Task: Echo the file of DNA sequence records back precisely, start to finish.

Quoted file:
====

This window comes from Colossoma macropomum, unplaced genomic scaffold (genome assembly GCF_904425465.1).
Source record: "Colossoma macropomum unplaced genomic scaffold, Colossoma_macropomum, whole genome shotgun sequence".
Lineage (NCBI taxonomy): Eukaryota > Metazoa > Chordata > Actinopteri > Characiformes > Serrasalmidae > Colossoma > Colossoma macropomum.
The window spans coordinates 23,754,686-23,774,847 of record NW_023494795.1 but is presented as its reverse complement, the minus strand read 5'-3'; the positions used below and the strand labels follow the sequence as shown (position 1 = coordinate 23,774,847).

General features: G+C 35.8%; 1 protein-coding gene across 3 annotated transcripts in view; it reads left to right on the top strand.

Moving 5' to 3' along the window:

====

This window comes from Colossoma macropomum, unplaced genomic scaffold (genome assembly GCF_904425465.1).
Source record: "Colossoma macropomum unplaced genomic scaffold, Colossoma_macropomum, whole genome shotgun sequence".
Lineage (NCBI taxonomy): Eukaryota > Metazoa > Chordata > Actinopteri > Characiformes > Serrasalmidae > Colossoma > Colossoma macropomum.
The window spans coordinates 23,754,686-23,774,847 of record NW_023494795.1 but is presented as its reverse complement, the minus strand read 5'-3'; the positions used below and the strand labels follow the sequence as shown (position 1 = coordinate 23,774,847).

General features: G+C 35.8%; 1 protein-coding gene across 3 annotated transcripts in view; it reads left to right on the top strand.

Moving 5' to 3' along the window: